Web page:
Tri-Lakes Cruisers 14th Annual Car Show

I don’t normally go to these things. However, I had a pretty bad day Saturday. Well, not that bad considering all the ills in the world. OK, OK . . . just mildly inconvenient. One of my drives, the one housing all my Lightroom stuff, called it quits. No warning, no sign that it was on its last legs. In fact, not two days ago it registered as “healthy”.

Instead, just another fine Seagate product barely making it past the three years mark. 

I seem to remember hard drives lasting 5+ years, but now their lives barely make it past the terrible twos. Because it is one of a pair of matching drives, I will prudently replace both . . . and also my internal data drive. In fact, I need to now rethink my whole storage solution since it’s been three years. In truth, this system has served me well and without a hitch for those three years, and that’s more than I can say for any politician I care to think about.

Anyway, as a relief to my irritation, yesterday I treated myself by attending the Tri-Lakes Cruisers 14th Annual Car Show.

14JUNE2015 Tri-Lakes Car Show

That, of course, is not the car show. It is a test shot. You see, it’s a bright day (the first since a series of overcast days) and I thought I ought use my circular polarizer.  

HERE is a link explaining how polarizers work, but if you are just a casual reader, THIS link might serve you better.

I also set the camera to save JPG files in addition to RAW captures since my normal workflow is temporarily disrupted by the untimely death of my storage device. The following are the JPGs out of the camera with light touching up and the occasional cropping. Note: I did not use the phone at all; all of these are with the D7000 and Sigma’s 17-50mm f/2.8. For close-ups, I used Nikon’s 105mm f/2.8 Macro lens.

14JUNE2015 Tri-Lakes Car Show

Oh, I should mention one other thing . . . this is just a quick introduction to the 730 photos I took. I’ll be covering the entire set over the course of a number of posts (even I am not crazy enough to do a post with 730 photos).

The above car and this next one . . . 

14JUNE2015 Tri-Lakes Car Show

. . . were not even part of the show. These were parked a half a block away. They look like kit cars to me, but let me stress I am not a “car guy”. I am a guy with a camera taking photos of cars that are lovingly cared for by “car guys”.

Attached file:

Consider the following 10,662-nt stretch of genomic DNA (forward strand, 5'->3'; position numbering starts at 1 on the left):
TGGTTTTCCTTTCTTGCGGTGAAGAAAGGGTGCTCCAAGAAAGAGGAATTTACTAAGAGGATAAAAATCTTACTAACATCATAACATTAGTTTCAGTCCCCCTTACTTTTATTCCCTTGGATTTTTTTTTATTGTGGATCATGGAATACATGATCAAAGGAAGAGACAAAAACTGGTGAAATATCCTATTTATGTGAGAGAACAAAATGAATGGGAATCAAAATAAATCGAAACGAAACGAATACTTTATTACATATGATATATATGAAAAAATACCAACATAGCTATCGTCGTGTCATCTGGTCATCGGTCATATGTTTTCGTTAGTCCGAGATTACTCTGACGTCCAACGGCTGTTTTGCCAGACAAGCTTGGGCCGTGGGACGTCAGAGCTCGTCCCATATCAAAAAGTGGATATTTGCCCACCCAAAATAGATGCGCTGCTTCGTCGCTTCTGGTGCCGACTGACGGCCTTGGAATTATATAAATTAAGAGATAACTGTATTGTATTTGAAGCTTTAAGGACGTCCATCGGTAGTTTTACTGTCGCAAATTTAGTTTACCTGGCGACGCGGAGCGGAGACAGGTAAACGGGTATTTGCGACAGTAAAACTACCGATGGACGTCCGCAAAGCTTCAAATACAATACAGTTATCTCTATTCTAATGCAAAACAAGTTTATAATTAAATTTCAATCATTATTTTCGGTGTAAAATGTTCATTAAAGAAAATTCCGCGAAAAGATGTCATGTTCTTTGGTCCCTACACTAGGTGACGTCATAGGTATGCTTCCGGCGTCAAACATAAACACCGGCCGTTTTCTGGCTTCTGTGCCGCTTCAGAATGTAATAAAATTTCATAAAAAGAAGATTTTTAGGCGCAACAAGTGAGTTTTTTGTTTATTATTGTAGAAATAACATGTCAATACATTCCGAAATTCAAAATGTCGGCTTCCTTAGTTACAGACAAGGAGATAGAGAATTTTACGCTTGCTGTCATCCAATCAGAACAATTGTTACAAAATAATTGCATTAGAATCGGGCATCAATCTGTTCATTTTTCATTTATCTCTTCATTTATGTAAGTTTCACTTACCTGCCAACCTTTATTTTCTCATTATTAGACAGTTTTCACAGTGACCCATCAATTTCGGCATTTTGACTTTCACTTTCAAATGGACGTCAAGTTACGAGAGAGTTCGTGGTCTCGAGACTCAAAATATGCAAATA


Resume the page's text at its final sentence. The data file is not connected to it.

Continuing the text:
This one was also not part of the show, but it did look nice enough for me to snap a photo of it.

14JUNE2015 Tri-Lakes Car Show

I should also mention . . . I normally compose photos with some awareness of what’s behind and around the main subject. Unfortunately, there was a crapload of stuff (including . . . people!!!) around these cars. Therefore, I resolved to just get the angle I wanted and not worry about the surrounding stuff.

Right! . . . on with the show proper.

14JUNE2015 Tri-Lakes Car Show

Most of the cars, unfortunately, had their owners show them with hoods open. How inconsiderate! Don’t they know I prefer to just photograph the exterior lines and colors and could not give a hoot about what’s under the hood? . . . apparently, they don’t.

14JUNE2015 Tri-Lakes Car Show

Oh, finally, I should mention reflections . . . there are a crapload of reflections from the buffed bodies and trim. Take, for instance, the above shot. Reflections of the car next to it, of the street, of the sky . . . you can hardly make out the paint job. Plus, you know, I had to make sure I did not end up reflected on the finish; that would really mess up the photo. 

. . . and yes, if you know what to look for, you can figure out where, in some shots, my reflection adorns parts of the photo. 

14JUNE2015 Tri-Lakes Car Show

Black is especially bad when photographing in full sun . . . and with a porta-potty in the background.

14JUNE2015 Tri-Lakes Car Show

Chrome is another thing that screws up photos . . . the sun just loves bouncing off it and blind photographers.

Every car had a sign on it with information as to the make, model, year, and owners of these beauties. Some I know just from having worked and lived in a car culture for 26 years.

14JUNE2015 Tri-Lakes Car Show

I think that’s a Thunder-something-or-other. It was in great shape. The emblem reminded me of a bird.

There was a side street where people who organized or sponsored the show had their cars on display. 

14JUNE2015 Tri-Lakes Car Show

14JUNE2015 Tri-Lakes Car Show

Obviously, these are just a few. Some of the cars on display I’d already photographed when out shopping, so I assume those are owned by local people who actually use them as everyday cars.

This next car had an interesting paint job . . . 

14JUNE2015 Tri-Lakes Car Show

I worked the show by walking from car to car on one side, then walked back from car to car on the other side. That first pass was to just capture the total car with the wide-angle lens.